The ride to camp had significant elevation gain. We had been repeatedly warned that Camp David was near the top of the hill and, under no circumstances, should we stop here and take photos. Camp David, formerly Shangri La, is a retreat used by presidents. It is, as they say, a poorly kept secret. There are no signs beyond a couple of discreet “no stopping” and “no photography” icons. The larger sign simply says this particular campground is closed. More than one person knew someone who knew someone who didn’t adhere to the guidelines and found themselves enjoying some quality time with the US Secret Service.
Tonight, we had the luxury of cabins.
Day 7:Slave Auction Block, Harper’s Ferry, Brunswick, MD
Leaving camp required us to go right back up the hill, past Camp David, before plunging down. My Canadian counterpart thought it would be amusing to take my photo while struggling up the hill… as he was right in front of Camp David. As I crested it, I saw a van full of burly men, buzzed haircuts, zooming up. Kind of feared the worst, but was too chickenshit to stick around and watch it unfold.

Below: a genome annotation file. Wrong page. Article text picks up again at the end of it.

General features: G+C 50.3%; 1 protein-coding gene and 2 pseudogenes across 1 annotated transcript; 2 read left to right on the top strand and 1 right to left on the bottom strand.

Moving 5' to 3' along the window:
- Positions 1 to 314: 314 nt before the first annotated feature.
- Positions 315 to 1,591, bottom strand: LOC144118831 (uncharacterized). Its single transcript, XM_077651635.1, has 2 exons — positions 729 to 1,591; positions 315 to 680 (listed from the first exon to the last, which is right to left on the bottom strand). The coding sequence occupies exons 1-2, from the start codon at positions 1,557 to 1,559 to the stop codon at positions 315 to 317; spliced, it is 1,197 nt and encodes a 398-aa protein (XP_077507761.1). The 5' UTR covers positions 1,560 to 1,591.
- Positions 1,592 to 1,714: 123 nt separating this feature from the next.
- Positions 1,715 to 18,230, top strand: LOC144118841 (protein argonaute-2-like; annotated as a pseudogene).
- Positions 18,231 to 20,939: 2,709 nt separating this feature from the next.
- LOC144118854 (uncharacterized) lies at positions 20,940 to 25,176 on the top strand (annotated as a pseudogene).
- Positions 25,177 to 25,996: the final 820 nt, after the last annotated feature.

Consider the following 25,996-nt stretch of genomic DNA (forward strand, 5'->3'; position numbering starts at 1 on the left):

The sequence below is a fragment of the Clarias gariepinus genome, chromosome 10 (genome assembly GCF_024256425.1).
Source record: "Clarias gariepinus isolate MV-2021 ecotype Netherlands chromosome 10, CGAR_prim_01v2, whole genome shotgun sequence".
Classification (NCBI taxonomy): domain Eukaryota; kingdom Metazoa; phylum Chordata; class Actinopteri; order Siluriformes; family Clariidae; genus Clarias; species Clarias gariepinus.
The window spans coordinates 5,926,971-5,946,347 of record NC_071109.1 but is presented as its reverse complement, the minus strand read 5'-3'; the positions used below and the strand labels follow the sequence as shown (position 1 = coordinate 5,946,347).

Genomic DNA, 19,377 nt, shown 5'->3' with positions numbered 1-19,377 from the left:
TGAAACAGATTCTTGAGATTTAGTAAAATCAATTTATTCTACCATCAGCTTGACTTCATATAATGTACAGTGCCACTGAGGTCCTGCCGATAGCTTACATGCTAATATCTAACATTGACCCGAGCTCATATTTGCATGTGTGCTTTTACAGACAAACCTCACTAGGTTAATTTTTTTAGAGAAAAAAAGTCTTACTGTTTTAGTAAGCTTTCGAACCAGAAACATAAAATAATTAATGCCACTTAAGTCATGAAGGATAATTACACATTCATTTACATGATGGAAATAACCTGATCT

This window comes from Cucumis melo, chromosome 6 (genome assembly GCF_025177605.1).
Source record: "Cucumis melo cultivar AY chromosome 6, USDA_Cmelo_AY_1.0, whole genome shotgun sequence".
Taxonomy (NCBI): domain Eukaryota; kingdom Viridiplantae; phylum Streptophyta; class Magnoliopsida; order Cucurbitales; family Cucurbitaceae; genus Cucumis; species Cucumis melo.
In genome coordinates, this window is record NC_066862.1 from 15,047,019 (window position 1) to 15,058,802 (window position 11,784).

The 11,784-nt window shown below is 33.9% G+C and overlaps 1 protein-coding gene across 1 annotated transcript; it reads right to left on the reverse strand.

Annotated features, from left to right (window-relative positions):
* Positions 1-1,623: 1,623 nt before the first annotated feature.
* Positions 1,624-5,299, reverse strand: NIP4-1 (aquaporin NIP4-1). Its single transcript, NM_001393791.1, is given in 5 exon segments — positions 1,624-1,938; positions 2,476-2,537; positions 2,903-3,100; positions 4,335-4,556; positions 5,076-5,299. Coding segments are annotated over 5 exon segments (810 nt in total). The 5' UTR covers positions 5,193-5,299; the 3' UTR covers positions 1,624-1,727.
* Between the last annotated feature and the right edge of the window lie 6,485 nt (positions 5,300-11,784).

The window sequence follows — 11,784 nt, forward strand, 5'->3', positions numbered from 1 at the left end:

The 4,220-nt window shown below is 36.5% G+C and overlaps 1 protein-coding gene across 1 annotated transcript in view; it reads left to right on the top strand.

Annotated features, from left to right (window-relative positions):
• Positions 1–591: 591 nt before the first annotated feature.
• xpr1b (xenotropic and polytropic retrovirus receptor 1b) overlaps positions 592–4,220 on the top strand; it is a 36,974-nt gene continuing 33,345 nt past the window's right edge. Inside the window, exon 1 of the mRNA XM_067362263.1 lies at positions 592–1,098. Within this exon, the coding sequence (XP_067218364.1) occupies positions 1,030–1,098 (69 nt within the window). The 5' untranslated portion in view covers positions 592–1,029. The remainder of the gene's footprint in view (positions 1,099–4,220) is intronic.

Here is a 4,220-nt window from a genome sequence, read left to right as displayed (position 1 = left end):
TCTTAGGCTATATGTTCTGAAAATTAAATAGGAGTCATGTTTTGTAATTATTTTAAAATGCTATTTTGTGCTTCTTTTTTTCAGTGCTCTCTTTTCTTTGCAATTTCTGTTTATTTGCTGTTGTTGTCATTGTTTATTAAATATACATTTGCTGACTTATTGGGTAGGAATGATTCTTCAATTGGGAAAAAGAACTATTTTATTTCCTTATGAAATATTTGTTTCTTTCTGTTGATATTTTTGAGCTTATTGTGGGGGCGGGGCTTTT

I’d later find out that the van’s occupants were late for work and waved at my friend before going past the gate. My friend, wisely, chose not to press his good luck further.
Unencumbered by needing to buy food or cook, I enjoyed the slower pace to geocache. (Hint: under the sign)
There was a nice cluster of puzzles in Antietam explaining how much the undulating terrain played into completely unnecessary carnage of the battle.
The most unexpected thing I saw was in Sharpsburg (a geocaching called my attention to it), was this:
From 1800 to 1865, this stone was used as a slave auction block. It’s remained here for 150+ years as a sobering reminder. Wow.
Our route then joined the Chesapeake + Ohio (C+O) towpath. On the way to Brunswick, I crossed the bridge into Harpers Ferry for some more geocaches and to revisit the town on foot.
There is an interesting viewpoint where you can see the confluence of the Shenandoah River joins up with the Potomac River which continues south past Washington DC into the Chesapeake Bay.
In town, you can see markers showing the flooding over the years. According to the earthcache, 1996 saw two floods of 29′ or more.
Day 7: DC or Bust.